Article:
Pittsburgh - A Look Back - Photographs from 1980 - 1990
Please disable pop-up blockers to view or purchase this book
I came back to Pittsburgh in 1976. I could see the city was changing and evolving into what would ultimately be called a "Renaissance", and I wanted to make a photographic document of this change. In 1980 I received a National Endowment for the Arts survey grant to photograph this evolutionary process, so I picked up my 8x10 Deardorff camera and started the "Pittsburgh Project".
Pittsburgh is a beautiful city nestled in the Allegheny Mountains between the Allegheny and the Monogahela rivers. These two rivers come together and form the Ohio River that runs down to the Mississippi. Pittsburgh is located right where these rivers converge to form the Ohio, which makes it a wedged shape city with rivers on both sides. Pittsburgh is a large inland port and has a huge amount of barge traffic on its rivers. You can watch this traffic from any one of 400 or so bridges that were built to span the incredible amount of water that surrounds the city. At one point in Pittsburgh's history, barges carried coal up and down the rivers to feed the steel mills which were once located on the river banks. It is said that tere was a time when people went out for a lunch break in the city and came back with a change of clothes because they had been covered with black soot floating in the air. Through out the eighties Pittsburgh was going through a transformation from a booming steel mill and blue-collar city to a more fastidious and demanding white-collar city. The steel mills up and down the three rivers were systematically being eliminated. The city was reeling with changes. New buildings were in progress, water parks were being built along the rivers, and ethnic neighborhoods were getting a face lift.
My initial photographic work focused on the city's architecture. I believe that architecture says more about the people who inhabit towns and cities than anything else. Later, I became enthralled with the topography in the area, and began to photograph vistas of the city and its surrounding areas. Through it all, however, the people I photographed played a major role in the project. Ethnic neighborhoods, with the mom-and-pop stores still existed, and those who lived, worked, and played there always treated me with respect and kindnesss and were always willing to let me photograph them and be a part of the project.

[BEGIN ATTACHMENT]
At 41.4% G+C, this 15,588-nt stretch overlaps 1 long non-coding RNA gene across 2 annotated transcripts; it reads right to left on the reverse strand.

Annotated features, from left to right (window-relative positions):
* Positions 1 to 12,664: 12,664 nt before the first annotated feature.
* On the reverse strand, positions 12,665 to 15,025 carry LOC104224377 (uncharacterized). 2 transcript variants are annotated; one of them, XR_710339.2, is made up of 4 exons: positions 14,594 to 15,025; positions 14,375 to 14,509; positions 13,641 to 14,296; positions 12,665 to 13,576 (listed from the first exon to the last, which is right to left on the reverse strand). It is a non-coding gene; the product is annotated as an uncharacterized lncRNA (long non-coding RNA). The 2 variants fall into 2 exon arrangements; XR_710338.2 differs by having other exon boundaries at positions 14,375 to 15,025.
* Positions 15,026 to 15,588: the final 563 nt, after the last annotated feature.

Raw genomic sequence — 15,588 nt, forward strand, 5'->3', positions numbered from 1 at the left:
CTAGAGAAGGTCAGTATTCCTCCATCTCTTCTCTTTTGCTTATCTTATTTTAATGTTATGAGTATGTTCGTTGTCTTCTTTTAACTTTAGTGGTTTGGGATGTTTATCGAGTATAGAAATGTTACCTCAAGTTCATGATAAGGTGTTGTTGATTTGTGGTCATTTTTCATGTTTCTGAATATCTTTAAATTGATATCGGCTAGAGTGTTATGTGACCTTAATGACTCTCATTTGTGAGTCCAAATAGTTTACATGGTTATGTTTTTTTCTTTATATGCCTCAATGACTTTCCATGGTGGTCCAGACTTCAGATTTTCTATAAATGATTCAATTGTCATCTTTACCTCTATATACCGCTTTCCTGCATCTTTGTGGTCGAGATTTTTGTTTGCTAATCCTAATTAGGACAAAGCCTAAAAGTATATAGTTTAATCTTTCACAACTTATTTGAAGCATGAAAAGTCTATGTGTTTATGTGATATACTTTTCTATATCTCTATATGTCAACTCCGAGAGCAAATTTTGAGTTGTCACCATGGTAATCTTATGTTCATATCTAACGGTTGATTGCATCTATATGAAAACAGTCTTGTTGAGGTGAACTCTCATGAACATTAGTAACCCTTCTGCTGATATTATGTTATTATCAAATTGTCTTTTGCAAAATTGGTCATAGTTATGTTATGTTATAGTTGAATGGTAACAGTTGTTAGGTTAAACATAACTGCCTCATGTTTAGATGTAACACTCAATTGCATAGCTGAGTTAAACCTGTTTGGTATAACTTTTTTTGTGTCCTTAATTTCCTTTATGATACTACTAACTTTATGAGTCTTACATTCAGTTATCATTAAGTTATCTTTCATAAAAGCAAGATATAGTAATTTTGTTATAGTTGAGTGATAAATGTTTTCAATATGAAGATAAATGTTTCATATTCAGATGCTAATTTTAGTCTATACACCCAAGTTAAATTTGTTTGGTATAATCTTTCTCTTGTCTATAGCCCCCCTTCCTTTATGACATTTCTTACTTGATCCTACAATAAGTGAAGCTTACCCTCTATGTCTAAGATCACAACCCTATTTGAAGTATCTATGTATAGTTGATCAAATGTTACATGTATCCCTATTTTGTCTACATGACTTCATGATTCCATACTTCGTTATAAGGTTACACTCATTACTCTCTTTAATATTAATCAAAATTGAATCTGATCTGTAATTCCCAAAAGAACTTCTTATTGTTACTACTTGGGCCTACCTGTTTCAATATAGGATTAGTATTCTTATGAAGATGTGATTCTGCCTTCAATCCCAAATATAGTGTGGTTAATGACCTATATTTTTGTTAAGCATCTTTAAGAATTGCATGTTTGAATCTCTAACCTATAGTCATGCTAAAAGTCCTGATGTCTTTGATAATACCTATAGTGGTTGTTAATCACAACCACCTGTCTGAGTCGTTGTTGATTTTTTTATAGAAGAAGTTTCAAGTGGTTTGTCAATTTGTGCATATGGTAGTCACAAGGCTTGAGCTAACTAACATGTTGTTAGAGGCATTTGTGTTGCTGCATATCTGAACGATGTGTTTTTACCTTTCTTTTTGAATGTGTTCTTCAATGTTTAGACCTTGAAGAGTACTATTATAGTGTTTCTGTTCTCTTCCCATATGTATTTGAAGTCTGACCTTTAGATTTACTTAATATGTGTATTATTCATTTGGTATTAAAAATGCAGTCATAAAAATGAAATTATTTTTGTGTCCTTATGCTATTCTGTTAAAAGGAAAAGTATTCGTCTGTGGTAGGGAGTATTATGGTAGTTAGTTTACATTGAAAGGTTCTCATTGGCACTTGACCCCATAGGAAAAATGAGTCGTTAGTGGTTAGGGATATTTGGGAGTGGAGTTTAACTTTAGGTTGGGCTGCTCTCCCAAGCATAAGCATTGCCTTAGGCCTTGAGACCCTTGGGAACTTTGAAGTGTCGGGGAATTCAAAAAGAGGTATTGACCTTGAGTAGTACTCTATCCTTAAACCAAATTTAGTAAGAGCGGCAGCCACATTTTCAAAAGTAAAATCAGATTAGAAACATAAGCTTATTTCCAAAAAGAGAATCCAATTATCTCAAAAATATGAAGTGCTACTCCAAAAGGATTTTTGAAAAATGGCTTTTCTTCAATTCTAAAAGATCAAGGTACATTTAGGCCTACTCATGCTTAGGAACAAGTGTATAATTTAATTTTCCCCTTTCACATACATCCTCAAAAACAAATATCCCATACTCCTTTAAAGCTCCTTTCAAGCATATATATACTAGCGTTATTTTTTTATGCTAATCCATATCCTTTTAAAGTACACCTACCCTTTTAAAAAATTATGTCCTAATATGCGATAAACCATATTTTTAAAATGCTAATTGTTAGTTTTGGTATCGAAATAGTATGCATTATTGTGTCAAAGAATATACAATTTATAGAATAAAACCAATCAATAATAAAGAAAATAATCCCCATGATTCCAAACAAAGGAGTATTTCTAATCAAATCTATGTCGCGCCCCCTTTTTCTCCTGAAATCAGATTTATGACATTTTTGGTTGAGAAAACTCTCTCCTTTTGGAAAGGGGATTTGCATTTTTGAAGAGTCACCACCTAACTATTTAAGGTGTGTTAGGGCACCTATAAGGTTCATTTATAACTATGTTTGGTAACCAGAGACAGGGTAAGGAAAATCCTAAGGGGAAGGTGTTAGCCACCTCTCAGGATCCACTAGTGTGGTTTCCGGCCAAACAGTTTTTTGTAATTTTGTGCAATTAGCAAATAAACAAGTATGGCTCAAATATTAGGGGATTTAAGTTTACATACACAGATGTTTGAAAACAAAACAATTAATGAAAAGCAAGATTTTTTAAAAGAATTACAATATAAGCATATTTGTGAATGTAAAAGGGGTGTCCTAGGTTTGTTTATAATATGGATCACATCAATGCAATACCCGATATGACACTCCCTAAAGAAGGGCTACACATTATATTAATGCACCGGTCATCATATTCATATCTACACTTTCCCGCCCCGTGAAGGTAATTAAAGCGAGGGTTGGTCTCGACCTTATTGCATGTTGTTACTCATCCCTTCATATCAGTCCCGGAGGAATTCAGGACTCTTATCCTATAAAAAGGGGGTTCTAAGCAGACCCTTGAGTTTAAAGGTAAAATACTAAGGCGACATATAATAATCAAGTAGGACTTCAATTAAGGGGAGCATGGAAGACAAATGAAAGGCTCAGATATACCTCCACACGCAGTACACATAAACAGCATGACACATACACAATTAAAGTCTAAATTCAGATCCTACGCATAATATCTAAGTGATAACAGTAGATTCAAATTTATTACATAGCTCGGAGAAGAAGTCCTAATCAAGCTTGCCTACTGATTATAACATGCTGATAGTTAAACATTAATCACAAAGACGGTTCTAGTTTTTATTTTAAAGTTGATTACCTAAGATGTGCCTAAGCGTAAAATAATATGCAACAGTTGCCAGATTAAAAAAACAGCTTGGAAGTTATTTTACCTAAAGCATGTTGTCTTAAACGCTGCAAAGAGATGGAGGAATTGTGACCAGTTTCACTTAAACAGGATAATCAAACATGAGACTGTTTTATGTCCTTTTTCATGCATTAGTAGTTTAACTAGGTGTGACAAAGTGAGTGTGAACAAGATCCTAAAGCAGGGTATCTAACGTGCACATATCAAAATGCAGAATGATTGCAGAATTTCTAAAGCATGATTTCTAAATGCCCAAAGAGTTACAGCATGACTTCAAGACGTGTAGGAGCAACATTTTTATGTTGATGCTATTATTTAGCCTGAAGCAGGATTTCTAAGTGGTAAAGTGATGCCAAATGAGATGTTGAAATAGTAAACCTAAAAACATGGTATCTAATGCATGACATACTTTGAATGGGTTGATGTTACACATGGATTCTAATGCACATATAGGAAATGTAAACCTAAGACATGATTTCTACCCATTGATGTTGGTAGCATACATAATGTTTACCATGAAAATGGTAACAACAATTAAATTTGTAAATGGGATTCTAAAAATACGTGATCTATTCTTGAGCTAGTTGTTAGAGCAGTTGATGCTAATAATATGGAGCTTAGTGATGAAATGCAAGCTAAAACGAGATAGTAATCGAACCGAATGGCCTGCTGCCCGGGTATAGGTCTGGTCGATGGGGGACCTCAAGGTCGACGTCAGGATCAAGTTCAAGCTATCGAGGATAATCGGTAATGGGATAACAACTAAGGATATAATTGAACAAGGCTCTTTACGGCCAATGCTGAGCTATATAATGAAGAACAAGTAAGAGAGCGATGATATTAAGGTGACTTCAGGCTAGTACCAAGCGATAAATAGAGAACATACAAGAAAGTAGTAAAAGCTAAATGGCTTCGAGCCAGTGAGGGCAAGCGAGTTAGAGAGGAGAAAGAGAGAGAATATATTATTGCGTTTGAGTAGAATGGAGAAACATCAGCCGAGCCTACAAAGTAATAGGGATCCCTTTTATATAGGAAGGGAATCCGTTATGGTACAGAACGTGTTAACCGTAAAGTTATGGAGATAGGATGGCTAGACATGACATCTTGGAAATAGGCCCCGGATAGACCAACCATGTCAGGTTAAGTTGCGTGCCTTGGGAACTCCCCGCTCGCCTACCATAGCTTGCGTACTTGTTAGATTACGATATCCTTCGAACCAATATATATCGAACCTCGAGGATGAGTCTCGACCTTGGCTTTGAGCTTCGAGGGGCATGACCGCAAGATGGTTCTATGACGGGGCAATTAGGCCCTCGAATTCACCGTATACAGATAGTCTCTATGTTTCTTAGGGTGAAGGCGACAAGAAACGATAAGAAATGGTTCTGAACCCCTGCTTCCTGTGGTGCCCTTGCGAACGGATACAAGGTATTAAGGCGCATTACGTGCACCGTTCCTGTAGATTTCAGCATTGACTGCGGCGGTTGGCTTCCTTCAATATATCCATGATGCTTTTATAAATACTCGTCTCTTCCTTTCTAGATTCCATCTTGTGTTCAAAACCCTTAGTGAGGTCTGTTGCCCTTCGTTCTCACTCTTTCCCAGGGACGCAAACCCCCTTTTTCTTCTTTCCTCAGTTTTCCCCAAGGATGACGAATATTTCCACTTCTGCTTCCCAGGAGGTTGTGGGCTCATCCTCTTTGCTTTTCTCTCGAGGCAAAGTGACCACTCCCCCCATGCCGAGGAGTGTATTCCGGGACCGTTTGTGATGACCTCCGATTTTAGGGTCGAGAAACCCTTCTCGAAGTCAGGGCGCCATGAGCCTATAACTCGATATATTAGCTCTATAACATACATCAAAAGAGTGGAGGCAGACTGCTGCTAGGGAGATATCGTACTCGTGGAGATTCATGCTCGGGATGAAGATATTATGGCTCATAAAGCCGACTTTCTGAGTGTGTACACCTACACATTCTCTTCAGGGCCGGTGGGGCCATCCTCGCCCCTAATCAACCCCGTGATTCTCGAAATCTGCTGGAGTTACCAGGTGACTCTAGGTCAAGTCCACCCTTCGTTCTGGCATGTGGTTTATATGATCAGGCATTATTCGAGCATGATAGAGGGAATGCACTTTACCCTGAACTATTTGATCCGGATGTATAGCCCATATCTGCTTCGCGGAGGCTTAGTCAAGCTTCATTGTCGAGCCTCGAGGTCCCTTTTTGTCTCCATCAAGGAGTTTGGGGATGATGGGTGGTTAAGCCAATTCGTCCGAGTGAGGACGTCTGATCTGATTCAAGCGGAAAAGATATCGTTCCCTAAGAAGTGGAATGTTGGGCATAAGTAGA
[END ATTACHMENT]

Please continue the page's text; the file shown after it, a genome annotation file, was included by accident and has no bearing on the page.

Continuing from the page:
The NEA funding for the Pittsburgh Project was only for one year, but I continued to photograph the city for the next ten years until 1990. It was an exciting project for me. I discovered that it was important to me not only to document the larger-than life things that were happening, like the demolition of monumental buildings and the resulting new construction; I also wanted to photograph less obvious things tha t changed from moment to moment, such as light, time of day, and movement. I realized that I was most interested in the more obscure notion of presenting a feeling of Pittsburgh when it was having a "bad-hair day", when it was shrouded in fog, for example.
In the early years of the project I presented the photographs that I made in one-person and group shows. Over the next several years, individuals, corporations, and museums acquired them. In 1990 I left Pittsburgh to live in Chicago. I stored the negatives in a sealed metal box, but in 1993 disaster struck. I walked into my basement where I stored all my work to find that it had been flooded. Years of work was floating around in three feet of water. The Pittsburgh negatives, although in the archival box, drew dampness, and some were totally ruined. I thought that my life had somehow been compromised. Fortunately, with the development of digital technology, it became possible for me to scan, reconstruct, and repair many of the negatives. The images that survived inspired me the way only photographs can. They enabled me to revisit the Pittsburgh that I had known then, so when I visit now, I can see more clearly how the city has continued to transform itself over time.
I never had a book in mind when I started to photograph Pittsburgh. I never thought of a beginning or an ending or any type of narrative. I was really interested in each photograph being unique. I worked hard at that concept. I was relentless. Once, I waited an entire year to make one photograph for the project. Now, after twent-nine years, I want to share those visual experiences tha t I had in the past. I think we all need to look back, in order to better understand the present and how it relates to the future, and no other medium does that like photography.